Storm Doris Hits UK
TP told me a storm was around and to check my train to Peterborough. It was cancelled but I could use my ticket until 2pm Friday.
I rang my nephew and he said “come” so I headed to Kings Cross and got on the next train to Peterborough due to leave at 11:35 am. It was another of those rash decisions.
I walked toward the second-class carriages but the guard said “hop on luv” so I got on in 1st class and began to walk through but the people standing said not to worry as the whole train was chockers.
I stood in between 2 carriages for a short while but I was really in the way and there was no room to lean anywhere so I moved through a bit. Ah a spot on the floor. I asked the lady if she minded me sitting there and she said no. She said she had been sitting there but a gentleman had moved to sit on someone’s suitcases so that she could use the seat. So I settled myself there and read my book.
As with any “disaster” type situation people were chatty so did some chatting too. Learnt a bit about the people’s lives! The man bought and sold cars and he was going to Leeds to pick a car up. A lady was returning to Doncaster after a couple of days with her children and another was going home to pick up her 2 small children from daycare in Leeds.
We stopped at Stevenage after about an hour. The train was travelling quite slowly due to the high winds. I rang my nephew and told him where I was and he suggested about another 30 mins. I said I didn’t think so but I would keep him posted.
We travelled a bit further and the train stopped. We eventually found out that the power line problem was due to plastic having wound itself around the wires and as soon as that was removed we would be on our way.
Someone said we were just outside Peterborough and as I was on the floor I had no idea but once the train started moving I got up ready to get off. The lady from Leeds asked for my spot and I said sure. A man then got up and offered me his seat but as I thought I was nearly there I declined but suggested someone else might like it for a while. He was working on his laptop and said he didn’t realise how many people were standing.
Just after that we passed through Biggleswade, miles from Peterborough, so not only had I given up my piece of floor, I had also refused a nice comfortable first class seat!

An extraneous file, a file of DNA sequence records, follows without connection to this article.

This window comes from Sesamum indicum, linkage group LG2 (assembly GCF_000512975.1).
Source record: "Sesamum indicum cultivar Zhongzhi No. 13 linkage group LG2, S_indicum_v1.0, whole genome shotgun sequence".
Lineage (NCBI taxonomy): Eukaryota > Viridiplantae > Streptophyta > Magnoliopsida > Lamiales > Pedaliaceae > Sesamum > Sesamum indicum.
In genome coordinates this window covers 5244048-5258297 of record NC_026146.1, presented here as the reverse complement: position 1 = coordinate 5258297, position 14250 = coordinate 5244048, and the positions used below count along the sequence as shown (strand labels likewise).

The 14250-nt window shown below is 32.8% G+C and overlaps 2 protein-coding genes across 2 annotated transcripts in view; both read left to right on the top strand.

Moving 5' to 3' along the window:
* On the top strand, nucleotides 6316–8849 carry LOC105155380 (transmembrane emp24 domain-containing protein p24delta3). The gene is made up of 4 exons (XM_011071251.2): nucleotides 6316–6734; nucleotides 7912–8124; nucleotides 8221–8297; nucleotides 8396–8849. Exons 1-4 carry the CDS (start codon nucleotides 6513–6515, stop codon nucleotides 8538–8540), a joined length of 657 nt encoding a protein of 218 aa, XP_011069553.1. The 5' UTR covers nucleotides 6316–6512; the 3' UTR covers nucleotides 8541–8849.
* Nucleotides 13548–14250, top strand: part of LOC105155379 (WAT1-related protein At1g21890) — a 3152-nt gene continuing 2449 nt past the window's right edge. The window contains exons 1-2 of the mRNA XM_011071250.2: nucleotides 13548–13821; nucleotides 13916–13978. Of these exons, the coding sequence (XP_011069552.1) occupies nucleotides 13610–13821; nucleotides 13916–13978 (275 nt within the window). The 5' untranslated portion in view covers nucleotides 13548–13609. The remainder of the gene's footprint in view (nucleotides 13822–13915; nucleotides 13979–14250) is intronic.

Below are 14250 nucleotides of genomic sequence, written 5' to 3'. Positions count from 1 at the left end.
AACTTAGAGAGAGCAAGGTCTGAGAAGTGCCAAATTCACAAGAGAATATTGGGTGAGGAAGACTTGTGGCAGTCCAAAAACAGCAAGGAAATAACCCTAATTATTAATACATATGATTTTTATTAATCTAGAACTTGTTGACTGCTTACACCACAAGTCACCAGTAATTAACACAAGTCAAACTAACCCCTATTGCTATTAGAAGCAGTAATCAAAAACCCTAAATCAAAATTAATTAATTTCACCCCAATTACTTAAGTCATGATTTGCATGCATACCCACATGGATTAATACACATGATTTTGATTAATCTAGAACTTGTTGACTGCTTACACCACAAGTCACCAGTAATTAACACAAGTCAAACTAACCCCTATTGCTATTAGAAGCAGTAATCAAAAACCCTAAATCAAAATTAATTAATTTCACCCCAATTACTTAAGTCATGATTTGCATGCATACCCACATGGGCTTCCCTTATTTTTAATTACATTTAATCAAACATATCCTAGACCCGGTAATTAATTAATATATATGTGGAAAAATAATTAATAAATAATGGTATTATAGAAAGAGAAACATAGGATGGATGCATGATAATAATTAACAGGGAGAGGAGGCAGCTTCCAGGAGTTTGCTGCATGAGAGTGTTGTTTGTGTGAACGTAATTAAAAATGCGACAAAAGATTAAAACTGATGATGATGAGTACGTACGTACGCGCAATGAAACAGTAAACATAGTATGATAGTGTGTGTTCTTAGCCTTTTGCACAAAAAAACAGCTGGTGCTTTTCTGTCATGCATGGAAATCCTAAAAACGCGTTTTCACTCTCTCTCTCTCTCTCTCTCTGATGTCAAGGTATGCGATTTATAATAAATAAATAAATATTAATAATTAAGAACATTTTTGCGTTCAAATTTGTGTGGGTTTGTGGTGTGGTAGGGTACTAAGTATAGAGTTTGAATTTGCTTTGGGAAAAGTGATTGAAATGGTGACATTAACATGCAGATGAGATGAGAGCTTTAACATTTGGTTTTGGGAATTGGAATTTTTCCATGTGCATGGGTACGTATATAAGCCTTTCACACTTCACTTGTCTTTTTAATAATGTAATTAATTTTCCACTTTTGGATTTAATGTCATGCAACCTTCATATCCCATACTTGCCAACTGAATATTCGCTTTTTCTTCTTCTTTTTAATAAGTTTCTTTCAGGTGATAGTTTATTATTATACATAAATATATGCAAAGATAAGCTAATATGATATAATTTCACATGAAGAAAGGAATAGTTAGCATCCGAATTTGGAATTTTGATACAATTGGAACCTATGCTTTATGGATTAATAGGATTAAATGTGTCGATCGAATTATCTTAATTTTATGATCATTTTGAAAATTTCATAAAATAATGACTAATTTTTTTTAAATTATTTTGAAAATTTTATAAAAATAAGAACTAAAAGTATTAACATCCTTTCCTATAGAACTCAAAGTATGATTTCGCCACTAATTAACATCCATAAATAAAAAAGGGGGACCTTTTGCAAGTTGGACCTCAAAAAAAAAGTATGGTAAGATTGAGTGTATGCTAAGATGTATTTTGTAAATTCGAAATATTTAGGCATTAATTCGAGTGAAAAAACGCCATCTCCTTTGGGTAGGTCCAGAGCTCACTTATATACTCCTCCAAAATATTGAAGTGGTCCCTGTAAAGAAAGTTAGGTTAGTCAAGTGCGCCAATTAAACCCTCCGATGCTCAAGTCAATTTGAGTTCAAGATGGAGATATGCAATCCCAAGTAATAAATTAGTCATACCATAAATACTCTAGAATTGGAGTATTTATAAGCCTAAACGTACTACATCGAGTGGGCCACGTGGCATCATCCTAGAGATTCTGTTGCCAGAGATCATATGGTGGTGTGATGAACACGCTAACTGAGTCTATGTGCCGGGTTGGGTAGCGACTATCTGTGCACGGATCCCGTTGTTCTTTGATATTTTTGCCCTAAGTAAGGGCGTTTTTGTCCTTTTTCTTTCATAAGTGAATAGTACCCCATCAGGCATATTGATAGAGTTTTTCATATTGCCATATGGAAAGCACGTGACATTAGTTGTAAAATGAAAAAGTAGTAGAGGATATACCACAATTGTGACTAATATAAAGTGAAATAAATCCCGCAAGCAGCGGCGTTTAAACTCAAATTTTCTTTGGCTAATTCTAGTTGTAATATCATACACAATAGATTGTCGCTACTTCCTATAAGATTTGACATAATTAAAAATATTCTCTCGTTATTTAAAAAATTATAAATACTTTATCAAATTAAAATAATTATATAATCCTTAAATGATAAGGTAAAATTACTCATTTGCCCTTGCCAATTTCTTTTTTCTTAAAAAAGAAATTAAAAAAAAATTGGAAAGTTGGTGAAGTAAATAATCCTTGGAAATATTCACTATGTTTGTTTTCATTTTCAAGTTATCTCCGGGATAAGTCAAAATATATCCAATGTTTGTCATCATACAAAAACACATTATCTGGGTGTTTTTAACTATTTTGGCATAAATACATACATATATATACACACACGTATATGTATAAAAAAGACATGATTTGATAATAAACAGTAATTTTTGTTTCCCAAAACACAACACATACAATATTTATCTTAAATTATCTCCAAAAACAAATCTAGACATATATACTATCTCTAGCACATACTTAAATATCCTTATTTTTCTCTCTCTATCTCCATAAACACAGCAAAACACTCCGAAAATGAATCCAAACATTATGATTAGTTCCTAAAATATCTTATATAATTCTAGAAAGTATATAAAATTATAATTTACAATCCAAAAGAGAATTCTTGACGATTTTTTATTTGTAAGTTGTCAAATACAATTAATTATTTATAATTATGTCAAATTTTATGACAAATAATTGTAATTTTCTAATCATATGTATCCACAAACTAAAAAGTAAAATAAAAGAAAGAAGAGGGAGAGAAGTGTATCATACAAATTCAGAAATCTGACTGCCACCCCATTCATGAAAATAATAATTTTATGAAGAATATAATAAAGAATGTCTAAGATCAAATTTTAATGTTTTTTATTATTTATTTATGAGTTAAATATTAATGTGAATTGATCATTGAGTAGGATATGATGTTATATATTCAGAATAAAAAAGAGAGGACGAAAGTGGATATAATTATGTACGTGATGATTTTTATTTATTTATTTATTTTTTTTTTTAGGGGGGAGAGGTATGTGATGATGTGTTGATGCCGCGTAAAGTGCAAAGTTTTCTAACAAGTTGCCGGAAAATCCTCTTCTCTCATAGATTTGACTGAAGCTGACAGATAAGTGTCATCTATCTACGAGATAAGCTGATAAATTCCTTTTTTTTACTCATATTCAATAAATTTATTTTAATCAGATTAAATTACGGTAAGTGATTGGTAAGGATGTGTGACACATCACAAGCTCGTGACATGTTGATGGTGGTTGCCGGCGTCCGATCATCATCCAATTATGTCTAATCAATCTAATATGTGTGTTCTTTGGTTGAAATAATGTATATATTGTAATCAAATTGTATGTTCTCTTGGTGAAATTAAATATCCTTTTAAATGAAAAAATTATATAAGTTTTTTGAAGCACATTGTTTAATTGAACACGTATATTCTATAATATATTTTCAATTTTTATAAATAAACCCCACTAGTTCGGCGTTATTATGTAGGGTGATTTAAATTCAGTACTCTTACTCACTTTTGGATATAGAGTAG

The train stopped again. This time we were told it was because roofing iron was blowing off a chicken shed and we couldn’t pass until it had been secured by firemen. The lady on the floor said it was a pity it was a male driver; a female would have just gone through!
We stayed there for well over an hour, I was leaning on the luggage racks across from the loo. Everyone had a learning experience on how to open the door, close it and lock it and then of course get out again! It was all press button and a voice would say, “the door is closed but not locked” or “the door is locked”. I was hoping that my book wouldn’t run out before we got to Peterborough. I had my hiking boots on which are very comfortable so with that and reading, I wasn’t really thinking about my feet.
A lady sitting on a suitcase gave me her seat for 5 mins while she stretched her legs. The same suitcases the car dealer was sitting on. We had a chat while I was sitting there but the lady soon wanted her seat back.
Eventually we were moving again and everyone cheered. I just hoped we would get to Peterborough this time. We trundled along quite slowly because of the wind. The further north we went the more boisterous it was. Peterborough was in the orange zone which meant dangerous for flying missiles.
After a few stops and starts we finally made it to Peterborough, minutes after I had finished my book. I’m really glad I wasn’t going any further. People got off at Peterborough but of course there were many more wanting to get on but at least the people who were standing since London, 4.5 hrs, got the first chance at any seats left vacant.
I rang my nephew and told him I was finally there and he said he would pick me up in about 20 mins. He had rung a couple of times during the journey but of course I couldn’t tell him when I would get there.
Had a cuppa and sandwich while I waited for him. it was a while since the previous day’s dinner!
My nephew’s wife was supposed to be driving to Newcastle to see her dad who is 90 but she sensibly decided to wait and go the next day.